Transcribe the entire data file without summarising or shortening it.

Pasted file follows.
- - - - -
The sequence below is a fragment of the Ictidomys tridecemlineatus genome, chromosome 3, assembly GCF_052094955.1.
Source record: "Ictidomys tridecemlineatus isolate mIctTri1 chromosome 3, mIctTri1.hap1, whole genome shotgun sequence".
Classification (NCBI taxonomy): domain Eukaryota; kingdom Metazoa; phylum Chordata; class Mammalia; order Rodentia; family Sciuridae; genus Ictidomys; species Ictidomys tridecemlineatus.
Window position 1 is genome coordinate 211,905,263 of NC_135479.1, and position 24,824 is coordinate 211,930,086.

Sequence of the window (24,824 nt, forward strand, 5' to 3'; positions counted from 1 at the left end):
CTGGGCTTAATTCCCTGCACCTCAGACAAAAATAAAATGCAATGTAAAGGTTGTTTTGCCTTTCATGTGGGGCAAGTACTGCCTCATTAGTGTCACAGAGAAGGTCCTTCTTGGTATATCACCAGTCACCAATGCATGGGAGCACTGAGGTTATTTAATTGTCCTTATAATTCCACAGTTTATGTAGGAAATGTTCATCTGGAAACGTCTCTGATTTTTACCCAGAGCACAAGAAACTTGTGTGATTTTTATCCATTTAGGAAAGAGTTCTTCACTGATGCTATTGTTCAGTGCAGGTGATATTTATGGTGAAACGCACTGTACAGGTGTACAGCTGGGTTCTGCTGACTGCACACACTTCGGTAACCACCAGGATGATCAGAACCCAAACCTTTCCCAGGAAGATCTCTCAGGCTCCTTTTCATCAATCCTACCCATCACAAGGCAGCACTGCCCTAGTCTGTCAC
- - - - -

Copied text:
The sequence below is a fragment of the Ictidomys tridecemlineatus genome, chromosome 3, assembly GCF_052094955.1.
Source record: "Ictidomys tridecemlineatus isolate mIctTri1 chromosome 3, mIctTri1.hap1, whole genome shotgun sequence".
Classification (NCBI taxonomy): domain Eukaryota; kingdom Metazoa; phylum Chordata; class Mammalia; order Rodentia; family Sciuridae; genus Ictidomys; species Ictidomys tridecemlineatus.
Window position 1 is genome coordinate 211,905,263 of NC_135479.1, and position 24,824 is coordinate 211,930,086.

Sequence of the window (24,824 nt, forward strand, 5' to 3'; positions counted from 1 at the left end):
CTGGGCTTAATTCCCTGCACCTCAGACAAAAATAAAATGCAATGTAAAGGTTGTTTTGCCTTTCATGTGGGGCAAGTACTGCCTCATTAGTGTCACAGAGAAGGTCCTTCTTGGTATATCACCAGTCACCAATGCATGGGAGCACTGAGGTTATTTAATTGTCCTTATAATTCCACAGTTTATGTAGGAAATGTTCATCTGGAAACGTCTCTGATTTTTACCCAGAGCACAAGAAACTTGTGTGATTTTTATCCATTTAGGAAAGAGTTCTTCACTGATGCTATTGTTCAGTGCAGGTGATATTTATGGTGAAACGCACTGTACAGGTGTACAGCTGGGTTCTGCTGACTGCACACACTTCGGTAACCACCAGGATGATCAGAACCCAAACCTTTCCCAGGAAGATCTCTCAGGCTCCTTTTCATCAATCCTACCCATCACAAGGCAGCACTGCCCTAGTCTGTCAC